A 20-year-old woman, who works in the city as a domestic help, is among the lakhs of people, cutting across religions, who have taken refuge among the hospitable Bengalis in West Bengal.

According to her, settlers in her locality (in North 24 Parganas) are worried and no one from the government or the ruling party has come to assure them.

“I am staying here since 2009. Before marriage, I lived in Basirhat for over 23 years. I have all necessary documents, including PAN (permanent account number) card. But uncertainty still looms. People in our locality are panic-stricken. They are all talking about what will happen after the puja is over,” said the woman.

NRC has its impact felt at all strata of the society in West Bengal where numerous Bangladeshi Hindus and Muslims have lived for decades. The bond of language has made the migration and assimilation of the so-called foreigners among locals smooth. No one complained publicly about the physical, social and economic adjustments until the right-wing ruling party at the Centre became resolute in driving out Bangladeshi Muslims.

A group of young women at a café in an upscale Kolkata locality is as perturbed by Amit Shah’s viciousness as residents of Mamudpur village. The college-goers were discussing how some of their parents are restless and want their children to go abroad. “But that cannot be the solution. The government cannot decide one fine day to drive out old settlers in the pretext of some age-old documents,” said one among the group. The annoyance was palpable.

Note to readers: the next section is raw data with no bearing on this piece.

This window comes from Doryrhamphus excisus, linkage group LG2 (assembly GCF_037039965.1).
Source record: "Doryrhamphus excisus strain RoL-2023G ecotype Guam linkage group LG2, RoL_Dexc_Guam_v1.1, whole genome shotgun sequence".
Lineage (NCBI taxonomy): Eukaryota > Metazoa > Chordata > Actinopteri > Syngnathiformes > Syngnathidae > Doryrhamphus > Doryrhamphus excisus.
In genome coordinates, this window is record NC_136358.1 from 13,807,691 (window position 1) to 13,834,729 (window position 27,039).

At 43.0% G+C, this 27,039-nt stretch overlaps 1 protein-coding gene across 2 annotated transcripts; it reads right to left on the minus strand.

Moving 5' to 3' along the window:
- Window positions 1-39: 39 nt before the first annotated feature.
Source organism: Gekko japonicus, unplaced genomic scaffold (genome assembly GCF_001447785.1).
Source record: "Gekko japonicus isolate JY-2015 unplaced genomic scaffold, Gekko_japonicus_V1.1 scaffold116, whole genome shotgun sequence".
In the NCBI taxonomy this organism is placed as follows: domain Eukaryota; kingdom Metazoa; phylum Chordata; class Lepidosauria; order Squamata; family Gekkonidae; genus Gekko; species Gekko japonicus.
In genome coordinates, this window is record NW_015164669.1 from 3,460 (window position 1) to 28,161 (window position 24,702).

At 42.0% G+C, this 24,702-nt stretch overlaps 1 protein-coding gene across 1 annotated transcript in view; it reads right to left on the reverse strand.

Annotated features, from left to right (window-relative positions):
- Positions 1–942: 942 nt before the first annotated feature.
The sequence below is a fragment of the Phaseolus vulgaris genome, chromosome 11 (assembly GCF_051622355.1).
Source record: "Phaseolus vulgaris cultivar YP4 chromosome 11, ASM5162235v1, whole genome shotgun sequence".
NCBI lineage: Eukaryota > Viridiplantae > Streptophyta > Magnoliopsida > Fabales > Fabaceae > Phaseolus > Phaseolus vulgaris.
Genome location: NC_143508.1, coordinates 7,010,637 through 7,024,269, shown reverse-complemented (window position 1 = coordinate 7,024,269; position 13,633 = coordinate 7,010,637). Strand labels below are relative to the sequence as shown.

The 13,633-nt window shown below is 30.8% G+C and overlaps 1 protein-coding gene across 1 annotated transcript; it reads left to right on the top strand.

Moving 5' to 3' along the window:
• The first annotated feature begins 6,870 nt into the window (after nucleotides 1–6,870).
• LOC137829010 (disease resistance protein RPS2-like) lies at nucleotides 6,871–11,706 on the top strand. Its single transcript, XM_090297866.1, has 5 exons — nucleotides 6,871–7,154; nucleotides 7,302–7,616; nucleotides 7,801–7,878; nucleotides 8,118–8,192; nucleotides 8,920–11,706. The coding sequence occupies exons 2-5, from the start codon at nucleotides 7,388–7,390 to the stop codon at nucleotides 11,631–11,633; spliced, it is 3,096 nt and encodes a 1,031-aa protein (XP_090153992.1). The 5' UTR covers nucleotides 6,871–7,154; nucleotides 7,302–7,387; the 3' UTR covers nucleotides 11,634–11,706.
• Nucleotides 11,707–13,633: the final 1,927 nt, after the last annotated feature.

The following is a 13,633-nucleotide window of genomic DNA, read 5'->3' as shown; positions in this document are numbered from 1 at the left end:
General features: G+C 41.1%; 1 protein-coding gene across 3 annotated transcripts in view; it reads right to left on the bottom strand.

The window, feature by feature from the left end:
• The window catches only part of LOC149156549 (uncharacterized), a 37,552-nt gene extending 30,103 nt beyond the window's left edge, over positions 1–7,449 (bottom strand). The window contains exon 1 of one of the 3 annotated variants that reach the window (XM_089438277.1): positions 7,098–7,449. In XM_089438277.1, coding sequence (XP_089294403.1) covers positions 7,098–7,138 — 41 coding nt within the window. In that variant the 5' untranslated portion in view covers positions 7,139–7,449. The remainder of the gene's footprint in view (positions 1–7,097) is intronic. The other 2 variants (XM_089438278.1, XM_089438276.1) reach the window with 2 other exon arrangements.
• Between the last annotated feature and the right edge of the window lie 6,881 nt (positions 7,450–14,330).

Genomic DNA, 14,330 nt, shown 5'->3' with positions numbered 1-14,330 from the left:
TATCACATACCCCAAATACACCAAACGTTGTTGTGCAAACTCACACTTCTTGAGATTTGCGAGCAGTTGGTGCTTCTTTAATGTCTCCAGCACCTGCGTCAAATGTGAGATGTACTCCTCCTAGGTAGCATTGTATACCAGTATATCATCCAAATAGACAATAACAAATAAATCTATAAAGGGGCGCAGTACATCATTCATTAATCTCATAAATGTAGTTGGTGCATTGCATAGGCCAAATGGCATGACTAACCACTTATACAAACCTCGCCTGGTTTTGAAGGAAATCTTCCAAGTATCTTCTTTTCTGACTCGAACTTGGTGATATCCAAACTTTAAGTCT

The BJP, despite being pilloried from all quarters, has remained intractable in its decision on NRC. Amit Shah recently accused the state government of misleading people on the issue. Shah, a constitutional leader of a secular country, also assured people belonging to a few chosen religions of citizenship and threatened the ‘you know who’ with dire consequences.

Prasenjit Bose, convener of the Joint Forum Against NRC, says misinformation about the procedure is a major reason for the widespread panic in the state. “On one hand the BJP and the RSS are spreading rumours. Amit Shah is talking about deporting infiltrators but Narendra Modi is assuring his Bangladeshi counterpart that no one will be deported. So what is happening here in the name of NRC? It is a way of targeting the poor and polarising the population,” he adds.

On the other hand, Bose continues to explain, “The state government is not presenting facts about NRC and it has remained silent about the national population register (NPR) notification.”

“The NPR is the first step to NRC and is scheduled for 2020 but the state government is still not clear about what it wants to do,” says Bose. NRC remains the subject of debate and cause for worry even in this season of festivals that begins with Durga Puja. Bose’s forum is reaching out to people through public meetings and interactive sessions.

Jahangir Khan, a local Trinamool Congress leader in Falta, says the “Honourable chief minister and the honorable MP Abhishek Banerjee are doing their best to make people aware of NRC”.

But the chief minister and her party have other worries, such as the Sarada scam and the setback in the Lok Sabha elections. How the party tackles the saffron surge and stymies polarisation will decide whether Bengal becomes another playground of the BJP.

Avatar
Nabamita Mitra
is a freelance journalist and is associated with The Shillong Times